Kamila Valieva took to Olympic ice again on Sunday, as fears were raised about her mental well-being ahead of an expected verdict by the Court of Arbitration for Sport over her right to stay at the Games.
The 15-year-old went through her usual warm-up routine at the figure skating practice hall while an ad-hoc CAS committee met to consider a series of appeals against the decision by the Russian Anti-Doping Agency to lift a provisional suspension imposed upon the skater following a positive test for the banned heart medication trimetazidine.
The International Testing Agency (ITA), the World Anti-Doping Agency (WADA) and the International Skating Union (ISU) are challenging Valieva’s right to stay in the Games ahead of the start of the women’s singles competition on Tuesday.
The International Olympic Committee (IOC), whose interests in the case are being represented by the ITA, confirmed on Tuesday that mental health resources were available to Valieva in addition to those presumably being offered by her team.
“Mental help is always offered first of all by the team, but we have measures in place and safe-guarding officers,” said IOC spokesman Mark Adams. “The support is there but the primary obligation is for the team is to look after its athletes.”
Valieva had broken down in tears midway through her practice session on Saturday and was comforted by her controversial coach Eteri Tutberidze.
If her positive test is upheld, Valieva will become the youngest athlete to fail a doping test during an Olympics, surpassing Rick DeMont, who was 16 when he was sanctioned for using an asthma drug in 1972.
In a development unconnected to the ongoing Valieva case, the ISU is set to consider raising its minimum age limit for international competitions from 15 to 17 at its annual Congress in Thailand in June.
British ice dancer Lilah Fear, who is competing at her first Olympics in Beijing with partner Lewis Gibson, said she would “certainly not” have coped with the pressures of going to a Games at Valieva’s age.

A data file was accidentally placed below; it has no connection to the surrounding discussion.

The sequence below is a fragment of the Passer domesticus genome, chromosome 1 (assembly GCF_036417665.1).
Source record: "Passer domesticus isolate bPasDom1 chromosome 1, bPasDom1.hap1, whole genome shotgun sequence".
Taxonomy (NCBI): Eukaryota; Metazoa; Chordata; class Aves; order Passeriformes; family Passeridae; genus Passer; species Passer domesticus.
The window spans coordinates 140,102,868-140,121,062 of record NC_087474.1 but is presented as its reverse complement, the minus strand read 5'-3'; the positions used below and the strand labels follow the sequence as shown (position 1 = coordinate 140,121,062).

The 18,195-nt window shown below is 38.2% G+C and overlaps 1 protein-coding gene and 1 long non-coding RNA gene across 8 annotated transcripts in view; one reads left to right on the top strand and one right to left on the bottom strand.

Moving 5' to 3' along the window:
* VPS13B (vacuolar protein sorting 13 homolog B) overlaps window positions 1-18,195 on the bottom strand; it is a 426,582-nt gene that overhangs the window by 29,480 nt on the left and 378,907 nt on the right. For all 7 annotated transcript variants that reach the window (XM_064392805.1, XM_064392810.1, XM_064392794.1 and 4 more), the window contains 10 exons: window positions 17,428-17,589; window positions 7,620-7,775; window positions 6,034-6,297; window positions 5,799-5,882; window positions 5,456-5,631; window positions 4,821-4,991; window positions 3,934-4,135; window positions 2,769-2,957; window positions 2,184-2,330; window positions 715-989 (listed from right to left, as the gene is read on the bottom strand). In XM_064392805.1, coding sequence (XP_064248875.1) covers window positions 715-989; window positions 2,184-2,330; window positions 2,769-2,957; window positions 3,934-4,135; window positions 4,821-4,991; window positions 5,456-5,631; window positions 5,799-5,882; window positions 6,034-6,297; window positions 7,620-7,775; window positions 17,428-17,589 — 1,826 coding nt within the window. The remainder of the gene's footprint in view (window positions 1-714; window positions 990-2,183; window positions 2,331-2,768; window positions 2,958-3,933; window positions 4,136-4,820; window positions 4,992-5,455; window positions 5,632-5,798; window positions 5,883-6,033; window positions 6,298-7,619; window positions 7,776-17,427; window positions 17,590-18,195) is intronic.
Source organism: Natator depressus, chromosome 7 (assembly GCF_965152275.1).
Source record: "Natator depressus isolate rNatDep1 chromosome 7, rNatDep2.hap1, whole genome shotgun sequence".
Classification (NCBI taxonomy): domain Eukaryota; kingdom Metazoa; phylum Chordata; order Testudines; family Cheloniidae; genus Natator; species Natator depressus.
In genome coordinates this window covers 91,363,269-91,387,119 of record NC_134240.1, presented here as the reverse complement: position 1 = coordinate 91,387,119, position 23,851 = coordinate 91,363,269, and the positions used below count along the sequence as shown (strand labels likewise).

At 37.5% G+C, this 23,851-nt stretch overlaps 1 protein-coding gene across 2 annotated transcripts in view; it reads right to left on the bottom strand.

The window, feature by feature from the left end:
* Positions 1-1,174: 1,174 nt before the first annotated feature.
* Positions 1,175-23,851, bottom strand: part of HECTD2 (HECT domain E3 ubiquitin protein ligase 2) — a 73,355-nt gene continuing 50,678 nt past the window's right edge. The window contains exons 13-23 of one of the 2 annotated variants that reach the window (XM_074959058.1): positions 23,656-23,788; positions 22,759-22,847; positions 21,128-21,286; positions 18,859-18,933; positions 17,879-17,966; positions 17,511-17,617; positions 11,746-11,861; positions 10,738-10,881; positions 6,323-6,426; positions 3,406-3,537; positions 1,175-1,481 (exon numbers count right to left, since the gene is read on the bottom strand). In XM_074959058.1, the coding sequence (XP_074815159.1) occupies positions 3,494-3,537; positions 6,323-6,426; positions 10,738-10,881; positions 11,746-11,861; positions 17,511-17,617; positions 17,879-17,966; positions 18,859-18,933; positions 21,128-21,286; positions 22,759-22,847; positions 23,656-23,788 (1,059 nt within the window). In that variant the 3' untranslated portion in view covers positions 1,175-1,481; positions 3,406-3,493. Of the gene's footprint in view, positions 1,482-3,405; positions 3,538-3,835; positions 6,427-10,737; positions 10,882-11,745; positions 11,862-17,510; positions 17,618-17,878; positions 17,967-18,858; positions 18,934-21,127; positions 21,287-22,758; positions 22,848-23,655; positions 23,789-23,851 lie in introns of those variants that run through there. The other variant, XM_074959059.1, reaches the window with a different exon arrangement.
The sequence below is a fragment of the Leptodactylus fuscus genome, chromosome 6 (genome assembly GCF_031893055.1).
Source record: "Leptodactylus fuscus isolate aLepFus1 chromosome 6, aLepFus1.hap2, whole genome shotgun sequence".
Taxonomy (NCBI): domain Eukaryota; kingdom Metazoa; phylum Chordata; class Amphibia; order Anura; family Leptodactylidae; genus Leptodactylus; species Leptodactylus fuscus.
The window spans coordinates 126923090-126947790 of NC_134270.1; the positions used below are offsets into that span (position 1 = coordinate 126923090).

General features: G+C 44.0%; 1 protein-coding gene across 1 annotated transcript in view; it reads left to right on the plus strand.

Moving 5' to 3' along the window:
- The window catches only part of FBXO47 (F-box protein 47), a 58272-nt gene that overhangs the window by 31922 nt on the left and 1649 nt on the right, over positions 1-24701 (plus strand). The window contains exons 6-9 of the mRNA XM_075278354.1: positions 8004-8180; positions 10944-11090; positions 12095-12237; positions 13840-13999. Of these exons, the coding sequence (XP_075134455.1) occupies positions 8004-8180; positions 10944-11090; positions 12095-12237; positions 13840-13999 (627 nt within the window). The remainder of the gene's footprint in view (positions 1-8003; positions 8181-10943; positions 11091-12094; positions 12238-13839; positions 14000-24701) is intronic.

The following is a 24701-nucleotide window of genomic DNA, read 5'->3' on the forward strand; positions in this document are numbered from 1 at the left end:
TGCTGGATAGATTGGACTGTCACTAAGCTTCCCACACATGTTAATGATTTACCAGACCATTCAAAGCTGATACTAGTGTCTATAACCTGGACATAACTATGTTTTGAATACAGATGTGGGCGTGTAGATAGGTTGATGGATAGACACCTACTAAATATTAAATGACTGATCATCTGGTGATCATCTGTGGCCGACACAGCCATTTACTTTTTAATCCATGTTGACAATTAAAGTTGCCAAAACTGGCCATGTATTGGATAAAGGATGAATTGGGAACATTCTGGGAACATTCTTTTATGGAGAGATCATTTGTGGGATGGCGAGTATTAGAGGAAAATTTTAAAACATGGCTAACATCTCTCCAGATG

“I think it really depends on the individual, but for me, I didn’t really have the mental resilience at 15 years old that comes from the experience of going through so many things in terms of ups-and-downs,” said the 22-year-old Fear.
However, despite concerns for the well-being of young athletes, Fear questioned whether the answer was to simply deny an exceptional skater the right to participate in an Olympics by virtue of their age.
“I feel more confident here because of all the tools I’ve gained along the way, but a 15-year-old could have those tools as well,” said Fear.
“Talent is talent and being able to pursue one’s sport to the highest level should not be limited to age.”
Medals still remain to be awarded for the figure skating team event, in which Valieva competed last week.
She pressured her own world record with a near-flawless short program performance as Russia cruised to the gold medal over the United States and Japan.
Adams acknowledged the necessity of a swift decision by CAS, adding: “We want this to be expedited as quickly as possible and this is why it’s going to the ad-hoc court of the Court of Arbitration for Sport, and why you’ll have the result tomorrow.”
It is not entirely clear what is Russia’s line of defence, beyond the fact that delivery of the positive result – from a test taken on Christmas Day – took much longer than the 20-day standard indicated within WADA’s regulations.
Nor is it known whether Valieva’s age, and her status as a ‘protected person’ in respect of doping procedures, will be a mitigating factor in any potential punishment should the appeals be upheld.
Meanwhile, the skater’s choreographer Alexey Zheleznyakov stressed Valieva’s innocence in an Instagram post on Sunday.
Zheleznyakov wrote: “I’m not God, I have no idea, there are a lot of options, but I’m sure of one thing: Kami doesn’t touch anything forbidden in life – with her talent, it’s not necessary.”